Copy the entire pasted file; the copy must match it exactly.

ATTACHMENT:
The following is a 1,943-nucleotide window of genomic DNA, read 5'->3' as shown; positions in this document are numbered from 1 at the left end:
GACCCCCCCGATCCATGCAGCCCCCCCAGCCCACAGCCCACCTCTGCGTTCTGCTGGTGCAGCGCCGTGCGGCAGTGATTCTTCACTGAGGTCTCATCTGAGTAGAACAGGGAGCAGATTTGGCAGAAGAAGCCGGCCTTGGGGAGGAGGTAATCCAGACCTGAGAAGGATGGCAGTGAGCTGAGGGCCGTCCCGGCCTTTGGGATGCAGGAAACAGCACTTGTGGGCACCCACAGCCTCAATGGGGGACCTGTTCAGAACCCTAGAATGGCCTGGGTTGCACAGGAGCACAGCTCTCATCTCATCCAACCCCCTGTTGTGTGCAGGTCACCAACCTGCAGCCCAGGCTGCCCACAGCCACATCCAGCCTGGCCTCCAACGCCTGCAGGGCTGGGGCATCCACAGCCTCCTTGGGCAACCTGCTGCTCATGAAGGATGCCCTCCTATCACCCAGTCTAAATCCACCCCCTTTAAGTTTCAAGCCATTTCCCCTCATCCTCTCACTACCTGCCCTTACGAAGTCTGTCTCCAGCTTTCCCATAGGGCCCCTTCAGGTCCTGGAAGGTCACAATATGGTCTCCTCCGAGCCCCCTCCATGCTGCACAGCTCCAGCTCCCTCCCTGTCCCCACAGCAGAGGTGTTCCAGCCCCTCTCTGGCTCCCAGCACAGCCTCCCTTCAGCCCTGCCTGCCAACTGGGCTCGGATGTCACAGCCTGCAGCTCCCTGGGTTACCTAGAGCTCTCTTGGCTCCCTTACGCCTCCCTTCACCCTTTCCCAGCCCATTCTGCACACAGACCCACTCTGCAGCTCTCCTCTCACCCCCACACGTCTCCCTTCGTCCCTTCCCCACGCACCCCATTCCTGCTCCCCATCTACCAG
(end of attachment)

The following is a 1,943-nucleotide window of genomic DNA, read 5'->3' as shown; positions in this document are numbered from 1 at the left end:
GACCCCCCCGATCCATGCAGCCCCCCCAGCCCACAGCCCACCTCTGCGTTCTGCTGGTGCAGCGCCGTGCGGCAGTGATTCTTCACTGAGGTCTCATCTGAGTAGAACAGGGAGCAGATTTGGCAGAAGAAGCCGGCCTTGGGGAGGAGGTAATCCAGACCTGAGAAGGATGGCAGTGAGCTGAGGGCCGTCCCGGCCTTTGGGATGCAGGAAACAGCACTTGTGGGCACCCACAGCCTCAATGGGGGACCTGTTCAGAACCCTAGAATGGCCTGGGTTGCACAGGAGCACAGCTCTCATCTCATCCAACCCCCTGTTGTGTGCAGGTCACCAACCTGCAGCCCAGGCTGCCCACAGCCACATCCAGCCTGGCCTCCAACGCCTGCAGGGCTGGGGCATCCACAGCCTCCTTGGGCAACCTGCTGCTCATGAAGGATGCCCTCCTATCACCCAGTCTAAATCCACCCCCTTTAAGTTTCAAGCCATTTCCCCTCATCCTCTCACTACCTGCCCTTACGAAGTCTGTCTCCAGCTTTCCCATAGGGCCCCTTCAGGTCCTGGAAGGTCACAATATGGTCTCCTCCGAGCCCCCTCCATGCTGCACAGCTCCAGCTCCCTCCCTGTCCCCACAGCAGAGGTGTTCCAGCCCCTCTCTGGCTCCCAGCACAGCCTCCCTTCAGCCCTGCCTGCCAACTGGGCTCGGATGTCACAGCCTGCAGCTCCCTGGGTTACCTAGAGCTCTCTTGGCTCCCTTACGCCTCCCTTCACCCTTTCCCAGCCCATTCTGCACACAGACCCACTCTGCAGCTCTCCTCTCACCCCCACACGTCTCCCTTCGTCCCTTCCCCACGCACCCCATTCCTGCTCCCCATCTACCAG